AS IT HAPPENS

Paris climate march in doubt over security concerns

The Paris climate summit is expected to attract hundreds of thousands of demonstrators later this month. But in the aftermath of the deadly Paris attacks, heightened security threatens to cancel the kick-off climate rally.
An employee installs a sticker with the logo of the upcoming COP21 Climate Change Conference near Paris, France, Nov. 16, 2015. (Benoit Tessier/Reuters)

The events around this month's Paris climate summit have been in the works for months. The climate march scheduled for Nov. 29 is expected to attract hundreds of thousands of demonstrators, from across the globe.

But in the aftermath of Friday's attacks, French officials are throwing that climate march -- and other events at the summit -- into question.

As It Happens host Carol Off spoke to Eros Sana today. He's an organizer with the environmental group 350.org.

Carol Off: Mr Sana, what did the French foreign affairs minister have to say about the prospects of protesting at the climate summit later this month?

Eros Sana: We met with the French Foreign Affairs Minister Laurent Fabius this morning, and he recognized the rights of the French civil society to express itself during the coming UN summit. The fact that our claim to maintain our mobilization was legitimate, even though the last attack on Paris -- this will be something that we have to take in mind. 

CO: What limitations then will be put on protesting at the climate change summit then?

ES: For the moment we don't know exactly what the limitations are. What is sure is that we have the will to keep on building mobilizations. And the question is, how will we adapt to this new context and situation? How will the security matters change the way we march, protest and demonstrate?

France's Foreign Minister Laurent Fabius has been in discussions with organizers of the Paris Climate Summit this week. There are concerns from demonstrators that security concerns in the wake of Friday's Paris attacks could cancel the climate march. (Anadolu Agency/AP)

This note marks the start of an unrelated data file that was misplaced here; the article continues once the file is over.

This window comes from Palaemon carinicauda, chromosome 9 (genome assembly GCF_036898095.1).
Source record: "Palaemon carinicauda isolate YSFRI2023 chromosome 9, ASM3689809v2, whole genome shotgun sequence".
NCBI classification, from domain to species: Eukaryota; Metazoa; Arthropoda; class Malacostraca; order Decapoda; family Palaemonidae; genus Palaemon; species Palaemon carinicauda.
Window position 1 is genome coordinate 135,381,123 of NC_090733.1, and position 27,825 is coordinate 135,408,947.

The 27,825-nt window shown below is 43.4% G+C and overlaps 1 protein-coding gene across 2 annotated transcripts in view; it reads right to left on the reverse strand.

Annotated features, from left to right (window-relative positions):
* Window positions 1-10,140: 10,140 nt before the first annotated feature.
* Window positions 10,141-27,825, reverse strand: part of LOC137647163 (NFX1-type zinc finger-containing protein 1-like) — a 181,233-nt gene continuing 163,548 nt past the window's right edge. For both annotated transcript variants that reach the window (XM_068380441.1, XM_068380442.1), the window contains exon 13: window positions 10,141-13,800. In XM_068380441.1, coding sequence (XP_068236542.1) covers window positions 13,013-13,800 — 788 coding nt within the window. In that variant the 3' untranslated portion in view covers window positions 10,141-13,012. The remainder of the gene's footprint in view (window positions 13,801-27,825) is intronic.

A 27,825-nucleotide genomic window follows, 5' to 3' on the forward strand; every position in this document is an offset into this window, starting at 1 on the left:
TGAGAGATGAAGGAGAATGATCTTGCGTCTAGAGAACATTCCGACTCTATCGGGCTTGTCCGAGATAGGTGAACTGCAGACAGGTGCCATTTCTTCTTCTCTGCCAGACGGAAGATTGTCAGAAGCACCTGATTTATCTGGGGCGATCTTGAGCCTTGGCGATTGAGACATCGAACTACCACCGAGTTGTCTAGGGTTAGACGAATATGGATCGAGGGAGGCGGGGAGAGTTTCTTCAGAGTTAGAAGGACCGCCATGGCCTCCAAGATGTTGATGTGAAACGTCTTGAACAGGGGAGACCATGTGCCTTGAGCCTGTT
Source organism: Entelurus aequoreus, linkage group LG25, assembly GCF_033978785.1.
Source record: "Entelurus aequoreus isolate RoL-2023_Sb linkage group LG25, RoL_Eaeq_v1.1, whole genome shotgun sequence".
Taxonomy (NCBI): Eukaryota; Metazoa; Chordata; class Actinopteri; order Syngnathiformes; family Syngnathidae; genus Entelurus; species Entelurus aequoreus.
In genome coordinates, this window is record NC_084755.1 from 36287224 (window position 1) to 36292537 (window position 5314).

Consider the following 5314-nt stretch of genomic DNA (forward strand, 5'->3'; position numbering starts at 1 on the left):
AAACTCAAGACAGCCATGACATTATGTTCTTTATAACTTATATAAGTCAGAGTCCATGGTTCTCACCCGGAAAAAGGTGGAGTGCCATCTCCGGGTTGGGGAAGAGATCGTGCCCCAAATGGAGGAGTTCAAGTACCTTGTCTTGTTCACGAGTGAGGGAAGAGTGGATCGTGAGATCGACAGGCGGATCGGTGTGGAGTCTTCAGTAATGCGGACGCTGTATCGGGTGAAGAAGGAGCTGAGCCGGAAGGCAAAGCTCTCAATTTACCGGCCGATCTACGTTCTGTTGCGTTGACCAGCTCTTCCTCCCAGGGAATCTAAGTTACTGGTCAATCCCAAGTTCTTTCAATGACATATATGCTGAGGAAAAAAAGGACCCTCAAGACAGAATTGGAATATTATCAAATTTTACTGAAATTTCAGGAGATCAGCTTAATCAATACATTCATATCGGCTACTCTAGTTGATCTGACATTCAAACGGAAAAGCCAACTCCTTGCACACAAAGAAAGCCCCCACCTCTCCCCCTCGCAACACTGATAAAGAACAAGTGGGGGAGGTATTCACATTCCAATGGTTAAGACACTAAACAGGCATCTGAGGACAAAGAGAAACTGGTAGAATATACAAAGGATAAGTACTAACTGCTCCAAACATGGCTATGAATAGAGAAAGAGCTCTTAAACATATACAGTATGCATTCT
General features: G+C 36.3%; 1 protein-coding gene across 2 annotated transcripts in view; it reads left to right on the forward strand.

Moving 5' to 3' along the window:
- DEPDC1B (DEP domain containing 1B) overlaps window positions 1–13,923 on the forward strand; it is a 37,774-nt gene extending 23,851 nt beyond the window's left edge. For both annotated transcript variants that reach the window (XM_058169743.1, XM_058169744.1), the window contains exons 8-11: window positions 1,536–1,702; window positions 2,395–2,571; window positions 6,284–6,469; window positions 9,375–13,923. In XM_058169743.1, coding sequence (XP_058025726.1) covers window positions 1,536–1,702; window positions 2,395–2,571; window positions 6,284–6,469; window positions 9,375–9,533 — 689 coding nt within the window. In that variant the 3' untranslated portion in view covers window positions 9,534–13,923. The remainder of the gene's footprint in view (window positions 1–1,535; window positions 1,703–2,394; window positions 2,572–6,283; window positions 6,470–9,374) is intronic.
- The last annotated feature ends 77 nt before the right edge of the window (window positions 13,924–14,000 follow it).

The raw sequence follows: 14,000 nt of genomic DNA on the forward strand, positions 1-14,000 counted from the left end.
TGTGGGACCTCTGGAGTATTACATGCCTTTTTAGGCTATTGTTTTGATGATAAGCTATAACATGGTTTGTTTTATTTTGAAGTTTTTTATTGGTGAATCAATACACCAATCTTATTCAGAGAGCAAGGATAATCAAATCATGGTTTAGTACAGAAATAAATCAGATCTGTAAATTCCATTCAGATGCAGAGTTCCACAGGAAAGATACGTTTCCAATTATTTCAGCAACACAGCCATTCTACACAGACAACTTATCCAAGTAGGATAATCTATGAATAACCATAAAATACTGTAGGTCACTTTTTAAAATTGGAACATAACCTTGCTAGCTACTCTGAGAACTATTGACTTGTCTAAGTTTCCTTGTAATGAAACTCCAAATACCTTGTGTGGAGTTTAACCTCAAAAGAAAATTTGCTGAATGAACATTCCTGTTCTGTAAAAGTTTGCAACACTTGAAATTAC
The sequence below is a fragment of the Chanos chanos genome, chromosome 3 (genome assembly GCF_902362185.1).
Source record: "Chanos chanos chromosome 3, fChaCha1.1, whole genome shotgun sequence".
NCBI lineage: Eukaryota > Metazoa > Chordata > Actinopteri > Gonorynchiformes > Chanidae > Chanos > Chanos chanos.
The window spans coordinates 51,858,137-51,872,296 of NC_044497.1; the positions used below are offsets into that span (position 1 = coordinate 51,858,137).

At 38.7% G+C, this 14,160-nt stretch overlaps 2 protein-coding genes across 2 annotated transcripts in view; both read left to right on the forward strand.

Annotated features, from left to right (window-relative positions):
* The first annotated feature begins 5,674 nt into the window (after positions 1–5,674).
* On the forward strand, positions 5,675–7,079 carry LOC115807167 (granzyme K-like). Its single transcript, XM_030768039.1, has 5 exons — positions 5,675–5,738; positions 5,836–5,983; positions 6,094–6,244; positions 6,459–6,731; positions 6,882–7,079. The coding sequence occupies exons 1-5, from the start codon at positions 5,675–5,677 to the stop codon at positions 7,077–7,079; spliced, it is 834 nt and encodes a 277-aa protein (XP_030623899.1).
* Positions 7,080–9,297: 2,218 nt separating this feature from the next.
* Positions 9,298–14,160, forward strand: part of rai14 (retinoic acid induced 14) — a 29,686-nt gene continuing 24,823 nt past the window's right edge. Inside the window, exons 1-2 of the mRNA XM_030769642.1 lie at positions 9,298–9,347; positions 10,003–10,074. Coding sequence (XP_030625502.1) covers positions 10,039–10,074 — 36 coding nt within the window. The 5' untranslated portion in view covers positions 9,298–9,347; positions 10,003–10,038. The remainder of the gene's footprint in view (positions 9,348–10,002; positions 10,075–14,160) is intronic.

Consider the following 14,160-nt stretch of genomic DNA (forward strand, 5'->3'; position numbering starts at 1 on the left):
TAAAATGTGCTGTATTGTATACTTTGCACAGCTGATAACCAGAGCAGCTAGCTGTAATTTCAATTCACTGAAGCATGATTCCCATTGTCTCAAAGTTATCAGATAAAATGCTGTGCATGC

CO: This is one of the most important summits in the history of the climate change effort. Having limits on your ability to demonstrate -- what effect will that have on the movement?

ES: We realize for us French people, the attack has totally shaken the nation, but we still are facing the climate emergency, and we do have to mobilize -- not just to say that the climate justice movement is strong, but also to express support to the French nation. People will come from all over the world -- from Europe, Canada, the U.S., Africa, Asia. The climate movement is also a peace movement, and they will express the support to the French people.

CO: Are you hearing from any groups who may not attend because of what happened in Paris on Friday?

ES: I have to be honest, people are concerned. It's a security matter.  But no one has told me they will not come. They are willing to come and to be in Paris. If you can guarantee security for Barack Obama and Justin Trudeau, you can also give some security for common French or common Canadians, who come in the street and want to support the climate effort. People are still very willing to come to Paris. If we say [in France] that we have the right to keep our way of life, to go to cafes and drink wine - we also have the right and the duty to be in the streets and keep the momentum for the climate justice movement.

In the coming days, the French government is expected to announce more details about the state of emergency and how this might impact public demonstrations.

This interview was edited for length and clarity. 

To hear the full interview please click on the Listen audio link above.

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